A couple days ago, my phone wouldn’t stop zinging. Starting at 10:30 in the morning, I got a call from San Antonio, TX. I know no one there. It’s hot, dusty, and except for the Alamo and the acclaimed Riverwalk, San Antonio doesn’t figure on my list of destinations, let alone origins. But the phone zings insistently.

It’s an unrecognizable number. Area code 210. I skip it.

A few minutes later, another call. San Antonio again. Flush it.

Two more calls after that, and I decide to pick up.

“This is to inform you that your Social Security Number has been suspended, and that there is a warrant for arrest under your name. Please call back immediately…”

I give high marks for originality on this call. It turns out that so does the caller, because they continue to zing in my pocket until a little after noon. 13 calls in total. 13 spoofs: each number changed, but the origin and area code remained San Antonio, Texas.

Next to our annual plague of stink bugs, I think the robo call is the most obnoxious–and noxious–element in our midwest existence. What amazes me is that nothing much is ever done about it.

The telemarketing channel has been a constant irritant to me, and to probably 99% of the adult American public.  In fact, it was the subject of my very first post in 2013: Let Me Get This Call.

In a typical day, we will receive at least 5 calls.  I am thankful for these, as:

  1.  They force me to get up and walk to the phone, providing necessary joint movement;
  2. They frequently remind me that I am eating dinner when they call;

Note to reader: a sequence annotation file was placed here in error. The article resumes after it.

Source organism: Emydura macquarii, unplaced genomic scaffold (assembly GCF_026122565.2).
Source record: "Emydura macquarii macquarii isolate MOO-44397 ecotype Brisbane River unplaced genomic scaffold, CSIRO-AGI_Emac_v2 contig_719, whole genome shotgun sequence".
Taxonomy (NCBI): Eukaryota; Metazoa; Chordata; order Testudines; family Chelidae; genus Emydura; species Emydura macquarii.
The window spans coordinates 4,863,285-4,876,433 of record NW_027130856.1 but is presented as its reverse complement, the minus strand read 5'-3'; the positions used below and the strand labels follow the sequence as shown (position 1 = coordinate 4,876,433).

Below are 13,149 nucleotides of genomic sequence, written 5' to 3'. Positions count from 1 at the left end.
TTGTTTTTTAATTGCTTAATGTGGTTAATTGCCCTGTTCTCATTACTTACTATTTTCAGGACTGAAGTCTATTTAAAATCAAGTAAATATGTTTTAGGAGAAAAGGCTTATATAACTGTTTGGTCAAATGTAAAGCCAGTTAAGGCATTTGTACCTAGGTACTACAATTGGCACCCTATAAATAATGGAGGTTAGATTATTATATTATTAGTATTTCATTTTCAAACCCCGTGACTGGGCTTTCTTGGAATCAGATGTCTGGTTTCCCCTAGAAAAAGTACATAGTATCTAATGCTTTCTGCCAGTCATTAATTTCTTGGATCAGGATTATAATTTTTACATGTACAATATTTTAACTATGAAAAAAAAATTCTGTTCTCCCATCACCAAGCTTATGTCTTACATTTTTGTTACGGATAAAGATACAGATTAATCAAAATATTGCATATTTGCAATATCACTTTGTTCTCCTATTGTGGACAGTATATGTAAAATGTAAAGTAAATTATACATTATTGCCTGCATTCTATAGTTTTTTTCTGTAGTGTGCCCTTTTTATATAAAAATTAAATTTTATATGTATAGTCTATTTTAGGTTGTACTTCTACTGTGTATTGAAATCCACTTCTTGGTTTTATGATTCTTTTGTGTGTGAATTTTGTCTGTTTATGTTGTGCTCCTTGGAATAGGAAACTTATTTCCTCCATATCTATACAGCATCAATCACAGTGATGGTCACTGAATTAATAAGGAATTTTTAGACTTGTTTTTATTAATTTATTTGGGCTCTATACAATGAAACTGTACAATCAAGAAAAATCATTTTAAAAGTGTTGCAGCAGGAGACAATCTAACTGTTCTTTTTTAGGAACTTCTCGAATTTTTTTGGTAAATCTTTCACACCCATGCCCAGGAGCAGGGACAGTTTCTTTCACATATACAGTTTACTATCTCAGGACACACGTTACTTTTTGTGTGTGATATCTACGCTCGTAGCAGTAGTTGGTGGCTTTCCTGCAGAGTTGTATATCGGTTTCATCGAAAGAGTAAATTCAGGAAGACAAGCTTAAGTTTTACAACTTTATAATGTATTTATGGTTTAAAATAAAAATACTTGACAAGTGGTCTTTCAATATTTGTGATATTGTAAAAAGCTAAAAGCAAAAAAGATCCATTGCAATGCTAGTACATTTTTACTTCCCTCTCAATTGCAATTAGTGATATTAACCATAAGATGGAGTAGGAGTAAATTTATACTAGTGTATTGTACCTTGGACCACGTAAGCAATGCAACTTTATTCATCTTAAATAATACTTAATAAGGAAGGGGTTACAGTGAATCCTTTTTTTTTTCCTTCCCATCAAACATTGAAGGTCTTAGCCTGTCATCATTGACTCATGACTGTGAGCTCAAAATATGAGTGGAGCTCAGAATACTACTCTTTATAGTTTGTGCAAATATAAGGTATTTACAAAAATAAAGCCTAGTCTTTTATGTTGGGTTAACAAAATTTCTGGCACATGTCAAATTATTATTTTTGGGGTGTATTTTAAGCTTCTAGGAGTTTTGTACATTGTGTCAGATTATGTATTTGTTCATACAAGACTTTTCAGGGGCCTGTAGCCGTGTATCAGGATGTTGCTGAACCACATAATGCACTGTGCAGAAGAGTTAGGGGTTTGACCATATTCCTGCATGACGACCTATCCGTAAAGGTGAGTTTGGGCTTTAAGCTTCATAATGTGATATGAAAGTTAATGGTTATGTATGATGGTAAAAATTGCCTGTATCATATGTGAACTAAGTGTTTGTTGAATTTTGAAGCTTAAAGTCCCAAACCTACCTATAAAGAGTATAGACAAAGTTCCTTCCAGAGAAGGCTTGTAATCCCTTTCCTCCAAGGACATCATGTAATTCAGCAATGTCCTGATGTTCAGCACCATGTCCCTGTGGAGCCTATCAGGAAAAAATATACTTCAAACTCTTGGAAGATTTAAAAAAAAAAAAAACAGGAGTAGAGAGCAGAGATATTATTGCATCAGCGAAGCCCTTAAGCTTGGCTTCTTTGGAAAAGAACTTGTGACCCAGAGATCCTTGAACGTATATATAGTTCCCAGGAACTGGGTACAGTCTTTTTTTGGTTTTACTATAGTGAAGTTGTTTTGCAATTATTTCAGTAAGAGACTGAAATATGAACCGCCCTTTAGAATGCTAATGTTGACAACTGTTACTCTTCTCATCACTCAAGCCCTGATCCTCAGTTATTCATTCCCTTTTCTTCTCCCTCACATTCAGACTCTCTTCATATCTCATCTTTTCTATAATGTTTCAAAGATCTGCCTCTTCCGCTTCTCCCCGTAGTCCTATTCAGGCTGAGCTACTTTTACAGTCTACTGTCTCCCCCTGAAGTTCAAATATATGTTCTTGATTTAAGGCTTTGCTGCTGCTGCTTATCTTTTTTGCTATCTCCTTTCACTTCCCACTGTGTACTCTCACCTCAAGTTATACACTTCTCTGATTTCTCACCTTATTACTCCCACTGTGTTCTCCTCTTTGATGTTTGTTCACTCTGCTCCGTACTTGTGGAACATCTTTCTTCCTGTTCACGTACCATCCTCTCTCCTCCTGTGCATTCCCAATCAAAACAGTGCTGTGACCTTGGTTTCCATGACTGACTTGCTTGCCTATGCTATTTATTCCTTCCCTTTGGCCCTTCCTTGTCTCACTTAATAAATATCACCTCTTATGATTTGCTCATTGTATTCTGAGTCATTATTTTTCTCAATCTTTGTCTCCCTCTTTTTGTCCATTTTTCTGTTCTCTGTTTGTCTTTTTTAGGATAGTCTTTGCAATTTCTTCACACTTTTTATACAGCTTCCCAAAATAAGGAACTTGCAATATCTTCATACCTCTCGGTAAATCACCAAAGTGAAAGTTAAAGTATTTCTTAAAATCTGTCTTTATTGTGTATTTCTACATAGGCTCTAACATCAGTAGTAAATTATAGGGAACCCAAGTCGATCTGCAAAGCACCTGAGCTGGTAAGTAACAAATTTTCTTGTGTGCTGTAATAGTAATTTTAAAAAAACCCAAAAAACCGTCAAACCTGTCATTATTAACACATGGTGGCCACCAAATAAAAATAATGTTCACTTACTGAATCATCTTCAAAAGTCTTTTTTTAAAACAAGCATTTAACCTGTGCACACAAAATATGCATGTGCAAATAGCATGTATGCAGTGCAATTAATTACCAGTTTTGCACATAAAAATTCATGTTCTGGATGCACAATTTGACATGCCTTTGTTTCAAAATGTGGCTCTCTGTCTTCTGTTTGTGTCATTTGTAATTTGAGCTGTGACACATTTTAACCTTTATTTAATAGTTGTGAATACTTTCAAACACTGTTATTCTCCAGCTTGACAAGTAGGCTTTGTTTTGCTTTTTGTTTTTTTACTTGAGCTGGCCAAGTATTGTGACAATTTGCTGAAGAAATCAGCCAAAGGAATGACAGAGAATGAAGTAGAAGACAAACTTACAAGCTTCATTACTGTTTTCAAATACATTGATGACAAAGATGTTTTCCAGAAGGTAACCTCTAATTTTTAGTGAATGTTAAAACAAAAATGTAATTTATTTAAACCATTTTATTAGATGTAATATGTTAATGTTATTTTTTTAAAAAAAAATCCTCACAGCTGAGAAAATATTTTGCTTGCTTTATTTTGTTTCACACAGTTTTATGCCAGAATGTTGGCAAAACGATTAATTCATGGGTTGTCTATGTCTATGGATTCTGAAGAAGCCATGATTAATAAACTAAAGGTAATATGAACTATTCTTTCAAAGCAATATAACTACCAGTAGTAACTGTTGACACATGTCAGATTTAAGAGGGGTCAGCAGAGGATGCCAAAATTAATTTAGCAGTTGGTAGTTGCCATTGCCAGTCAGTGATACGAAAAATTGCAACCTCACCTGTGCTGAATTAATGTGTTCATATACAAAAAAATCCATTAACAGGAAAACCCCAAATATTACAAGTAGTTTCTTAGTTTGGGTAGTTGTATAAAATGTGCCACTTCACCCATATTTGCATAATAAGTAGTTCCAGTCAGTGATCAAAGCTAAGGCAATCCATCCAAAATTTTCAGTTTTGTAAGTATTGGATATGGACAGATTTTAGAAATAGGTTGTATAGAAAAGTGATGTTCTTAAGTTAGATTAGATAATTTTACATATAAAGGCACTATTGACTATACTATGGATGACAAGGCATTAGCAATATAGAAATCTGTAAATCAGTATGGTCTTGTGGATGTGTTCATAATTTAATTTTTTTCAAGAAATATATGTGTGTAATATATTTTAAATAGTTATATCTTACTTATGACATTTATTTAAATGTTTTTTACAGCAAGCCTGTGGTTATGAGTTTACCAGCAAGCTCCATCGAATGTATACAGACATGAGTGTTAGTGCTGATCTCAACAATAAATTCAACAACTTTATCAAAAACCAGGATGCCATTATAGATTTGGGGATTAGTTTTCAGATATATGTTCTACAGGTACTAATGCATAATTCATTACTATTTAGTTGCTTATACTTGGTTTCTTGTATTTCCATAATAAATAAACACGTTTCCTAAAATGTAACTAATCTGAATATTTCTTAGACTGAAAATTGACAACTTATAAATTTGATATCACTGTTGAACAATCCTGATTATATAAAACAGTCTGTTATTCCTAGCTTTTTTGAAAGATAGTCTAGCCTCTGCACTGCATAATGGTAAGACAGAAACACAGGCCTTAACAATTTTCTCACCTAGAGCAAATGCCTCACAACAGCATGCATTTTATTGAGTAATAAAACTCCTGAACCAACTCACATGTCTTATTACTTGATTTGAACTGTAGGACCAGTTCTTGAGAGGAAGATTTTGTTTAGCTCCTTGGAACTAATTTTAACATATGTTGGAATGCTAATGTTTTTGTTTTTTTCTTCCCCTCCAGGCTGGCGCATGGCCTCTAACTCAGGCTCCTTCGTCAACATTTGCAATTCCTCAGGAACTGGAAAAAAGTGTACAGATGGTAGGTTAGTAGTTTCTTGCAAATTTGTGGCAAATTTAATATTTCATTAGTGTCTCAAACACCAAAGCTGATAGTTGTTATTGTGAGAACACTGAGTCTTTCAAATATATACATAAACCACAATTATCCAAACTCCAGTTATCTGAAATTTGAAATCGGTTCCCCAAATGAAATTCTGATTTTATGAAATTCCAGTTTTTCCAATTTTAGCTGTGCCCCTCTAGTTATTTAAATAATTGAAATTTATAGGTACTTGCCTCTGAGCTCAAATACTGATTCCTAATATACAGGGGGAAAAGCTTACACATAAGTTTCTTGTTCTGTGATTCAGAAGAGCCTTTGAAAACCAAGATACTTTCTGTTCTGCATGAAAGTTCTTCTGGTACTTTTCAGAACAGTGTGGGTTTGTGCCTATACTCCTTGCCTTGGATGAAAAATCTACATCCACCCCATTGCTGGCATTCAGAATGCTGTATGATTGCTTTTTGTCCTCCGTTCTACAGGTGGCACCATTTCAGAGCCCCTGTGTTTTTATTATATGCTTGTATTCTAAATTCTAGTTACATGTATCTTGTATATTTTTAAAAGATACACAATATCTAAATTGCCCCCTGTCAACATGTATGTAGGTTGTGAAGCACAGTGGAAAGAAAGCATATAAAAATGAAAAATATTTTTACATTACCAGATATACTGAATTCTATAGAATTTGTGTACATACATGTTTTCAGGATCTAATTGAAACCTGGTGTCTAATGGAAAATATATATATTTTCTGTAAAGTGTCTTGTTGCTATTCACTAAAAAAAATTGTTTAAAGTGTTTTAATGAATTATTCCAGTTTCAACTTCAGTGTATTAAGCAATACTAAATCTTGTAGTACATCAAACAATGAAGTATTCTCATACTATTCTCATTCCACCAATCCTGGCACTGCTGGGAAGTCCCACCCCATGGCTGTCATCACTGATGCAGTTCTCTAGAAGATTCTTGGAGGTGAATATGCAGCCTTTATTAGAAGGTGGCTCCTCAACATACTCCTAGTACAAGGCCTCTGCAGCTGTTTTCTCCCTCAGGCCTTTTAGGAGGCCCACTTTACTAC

3. The calls provide a fleeting moment of excitement thinking a family member is calling.

We’ve nearly reached the tipping point to give up our land line, which was the main robo conduit into our normally quiet existence.  And then the cell phone becomes the new target.  What to do?

I looked up the Do Not Call registry, and confirmed that all three of our phones have been registered since 2005.  Fat lot of good that has done.

Checking the FCC page, I read some business-like claims by the department head that multi-million dollar fines have been handed out recently.  $80 million.  $40 million. Serious money, but the zinging doesn’t stop.

The government site points to the measures that phone companies are taking.  AT&T, my server, offers a Call Protect App for the zinging cell phone.  It’s free, and I install it.  Then quickly and effortlessly the app reports I have had no robo calls in the last 30 days!  What about the last three hours?

A Facebook friend has suggested I take a third party anti-robo app.  I may do so. We’ll see how AT&T performs over the next few weeks.

Surely AT&T wants us to keep all of our phones, right?  But mean time, I have this nagging concern.    AT&T is now HQ-ed in Dallas, Texas, area code 210.

Could it be possible?   No, don’t even think of it.

 

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Cars, childhood, Culture, Thank You